READING, UK – Sep 13, 2011 – Symantec Corp. (Nasdaq: SYMC) today announced the findings of its inaugural UK Trust Index, which investigates the extent to which the public trust different industries with their personal information. The survey of more than 2,000 UK adults found that the financial services sector was the most trusted, ahead of the public sector and online retailers, with more than half (55 percent) giving banks and building societies a high trust score.
The study, carried out by YouGov and commissioned by Symantec, required each respondent to give a trust score of between one (don’t trust at all) and seven (trust completely) depending on how much they trusted firms within a specific sector with their personal information. Sectors included financial services, online retail, public sector, online communities, publishing and gaming.
Financial services emerged as the only industry that the majority of respondents trust with their personal information. In fact, 10 percent said that they “completely” trusted financial organisations to keep their information confidential. More than a quarter (28 percent) of respondents gave the public sector a trust score of three or less. More than half (58 percent) said they were either unsure or untrusting of online retailers.
“It’s clear businesses that handle personal information have an issue with consumer trust,” said Siân John, Security Strategist at Symantec. “The amount of information firms handle each day is growing at an astonishing rate, so organisations can’t afford to be seen as untrustworthy when dealing with the personal data relating to their customers. Gaining that confidence is down to having the right security credentials and making sure that no matter where data is stored or how it’s accessed, it’s demonstrably secure and the right policies are in place to ensure it’s not mishandled.”
Leading the pack
The survey indicates it’s the younger generation that feels most comfortable with handing over personal information to their financial institutions of choice with three in five of 18 to 24 year olds giving banks and building societies a trust score of five or higher.
Siân John added: “Trust is paramount in financial services and the focus on data handling and security is clearly paying dividends in confidence. However, this doesn’t mean that the job is done. Data volumes and the threat landscape are evolving at such a rapid pace that financial organisations, like any other types of businesses, need to be constantly reviewing and updating their software, procedures and policies to ensure that they’re always protecting the integrity of the information they hold.”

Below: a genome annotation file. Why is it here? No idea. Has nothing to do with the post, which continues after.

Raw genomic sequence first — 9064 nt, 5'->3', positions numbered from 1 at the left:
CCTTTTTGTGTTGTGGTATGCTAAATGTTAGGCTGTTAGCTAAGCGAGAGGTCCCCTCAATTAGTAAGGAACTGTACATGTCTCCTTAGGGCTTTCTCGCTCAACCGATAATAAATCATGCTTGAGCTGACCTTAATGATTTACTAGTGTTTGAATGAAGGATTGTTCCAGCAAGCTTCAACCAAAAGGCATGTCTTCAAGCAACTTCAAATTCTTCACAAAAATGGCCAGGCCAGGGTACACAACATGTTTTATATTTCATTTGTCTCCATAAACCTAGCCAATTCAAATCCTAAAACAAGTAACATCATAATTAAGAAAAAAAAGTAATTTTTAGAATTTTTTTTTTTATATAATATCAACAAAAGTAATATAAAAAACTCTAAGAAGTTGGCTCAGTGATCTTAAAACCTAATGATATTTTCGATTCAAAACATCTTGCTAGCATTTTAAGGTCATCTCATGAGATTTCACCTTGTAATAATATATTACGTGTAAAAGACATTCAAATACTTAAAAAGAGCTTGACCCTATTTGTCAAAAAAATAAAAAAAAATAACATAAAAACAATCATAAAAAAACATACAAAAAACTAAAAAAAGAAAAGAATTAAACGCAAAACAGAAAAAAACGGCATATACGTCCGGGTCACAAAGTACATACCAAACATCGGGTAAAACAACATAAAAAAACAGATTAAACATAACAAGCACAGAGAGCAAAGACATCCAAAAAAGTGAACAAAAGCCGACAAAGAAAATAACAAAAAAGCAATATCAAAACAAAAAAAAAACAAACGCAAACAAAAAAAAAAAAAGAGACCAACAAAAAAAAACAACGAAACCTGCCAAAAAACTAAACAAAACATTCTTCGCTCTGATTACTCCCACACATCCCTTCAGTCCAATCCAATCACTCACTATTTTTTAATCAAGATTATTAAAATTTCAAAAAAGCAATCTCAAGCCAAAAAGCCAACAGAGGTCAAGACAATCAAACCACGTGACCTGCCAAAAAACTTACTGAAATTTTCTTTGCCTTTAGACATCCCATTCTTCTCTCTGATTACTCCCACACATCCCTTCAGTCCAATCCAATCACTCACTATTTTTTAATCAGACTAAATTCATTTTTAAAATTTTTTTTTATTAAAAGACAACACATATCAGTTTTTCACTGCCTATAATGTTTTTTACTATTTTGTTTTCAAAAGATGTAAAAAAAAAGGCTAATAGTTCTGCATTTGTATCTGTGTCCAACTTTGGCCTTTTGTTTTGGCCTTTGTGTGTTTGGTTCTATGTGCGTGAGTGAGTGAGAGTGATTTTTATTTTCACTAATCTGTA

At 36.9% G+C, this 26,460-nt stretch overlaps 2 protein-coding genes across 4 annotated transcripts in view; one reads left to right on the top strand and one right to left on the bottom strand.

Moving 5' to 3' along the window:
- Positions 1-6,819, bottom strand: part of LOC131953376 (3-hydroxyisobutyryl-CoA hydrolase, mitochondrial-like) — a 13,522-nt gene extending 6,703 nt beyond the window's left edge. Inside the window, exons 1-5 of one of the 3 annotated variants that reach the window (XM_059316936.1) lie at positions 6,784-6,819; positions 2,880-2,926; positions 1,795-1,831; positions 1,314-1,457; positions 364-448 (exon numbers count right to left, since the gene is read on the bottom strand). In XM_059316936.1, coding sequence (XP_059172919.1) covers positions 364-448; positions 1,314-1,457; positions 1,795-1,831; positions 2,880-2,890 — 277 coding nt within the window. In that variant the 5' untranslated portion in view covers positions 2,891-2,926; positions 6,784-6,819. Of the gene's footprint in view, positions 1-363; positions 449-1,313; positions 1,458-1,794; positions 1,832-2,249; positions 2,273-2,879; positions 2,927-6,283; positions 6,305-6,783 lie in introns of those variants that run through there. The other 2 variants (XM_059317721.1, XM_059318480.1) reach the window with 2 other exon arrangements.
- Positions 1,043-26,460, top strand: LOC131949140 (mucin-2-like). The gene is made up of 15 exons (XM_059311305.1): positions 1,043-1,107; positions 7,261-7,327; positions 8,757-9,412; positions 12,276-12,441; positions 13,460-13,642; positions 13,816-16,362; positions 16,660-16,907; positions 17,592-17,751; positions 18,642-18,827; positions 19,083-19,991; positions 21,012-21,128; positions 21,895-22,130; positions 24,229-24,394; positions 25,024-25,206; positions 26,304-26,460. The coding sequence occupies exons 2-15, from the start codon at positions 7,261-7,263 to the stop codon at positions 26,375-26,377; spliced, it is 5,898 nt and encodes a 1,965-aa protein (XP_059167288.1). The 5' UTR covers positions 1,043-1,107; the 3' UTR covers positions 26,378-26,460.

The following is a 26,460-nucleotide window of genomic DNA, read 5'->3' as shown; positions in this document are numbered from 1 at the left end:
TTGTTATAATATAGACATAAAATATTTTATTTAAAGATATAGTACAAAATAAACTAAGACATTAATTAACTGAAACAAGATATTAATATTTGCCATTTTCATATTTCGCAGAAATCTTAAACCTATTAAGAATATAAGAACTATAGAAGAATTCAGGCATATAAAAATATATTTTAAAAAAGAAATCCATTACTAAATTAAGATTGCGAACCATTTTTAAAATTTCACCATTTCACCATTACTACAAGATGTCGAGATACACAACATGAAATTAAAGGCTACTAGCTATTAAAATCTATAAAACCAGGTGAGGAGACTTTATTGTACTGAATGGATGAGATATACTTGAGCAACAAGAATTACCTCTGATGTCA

Public sector and online retailers need to earn trust
Somewhat surprisingly, less than half (48 percent) of respondents trusted their information to be kept safe and confidential in the hands of the public sector. Online retailers also scored low on the trust index with nearly a third (32 percent) of respondents giving the sector a trust score of three or less.
John, commented: “Protecting the integrity of confidential information is of course vital, but making it clear to the public that their information is safe is crucial as well. Security conscious online retailers need to differentiate themselves from bogus sites and the public are increasingly looking for visible signs that a retailer is proactive about security. Trust seals show that an organisation is what it says it is and has passed a rigorous malware scan enabling a boost in customer confidence for businesses investing in these and displaying them clearly throughout the site.
Bringing up the rear
Symantec’s research found that the levels of trust dropped dramatically when looking at online communities, online publishers and the online gaming industry. On average, nearly 60 percent of respondents gave those industries a trust score of three or below. Online communities such as social networking sites and forums were perceived to be particularly untrustworthy, as more than a third (38 percent) of those surveyed felt that they couldn’t trust the industry with their personal information at all.
John, adds: “It’s clear that social networking sites, the gaming industry and the publishing community aren’t doing enough to assure the public that their personal information is safe and secure. As these industries increasingly become more monetised, they will be handling more sensitive data. It’s therefore vital that they avoid being left red-faced as a result of serious data breaches. Having strong data protection that’s clearly communicated will give consumers peace of mind and will help to improve an industry’s trust score.”
Information protection best practices:
Always process information correctly and assess the risks associated with different types of confidential information
Educate employees on information protection policies and procedures and ensure that training is regularly refreshed to include the latest compliance regulations
Implement an integrated security solution that protects information on all endpoints, not just desktop terminals
Make sure your organisation has disaster recovery and data loss prevention technology in place at all times
Proactively encrypt mobile devices to minimise the consequences of a lost device
Implement two factor authentication and strong password policies to minimise the risk of lost or stolen devices
Symantec is a global leader in providing security, storage and systems management solutions to help consumers and organisations secure and manage their information-driven world. Our software and services protect against more risks at more points, more completely and efficiently, enabling confidence wherever information is used or stored. More information is available at www.symantec.com.
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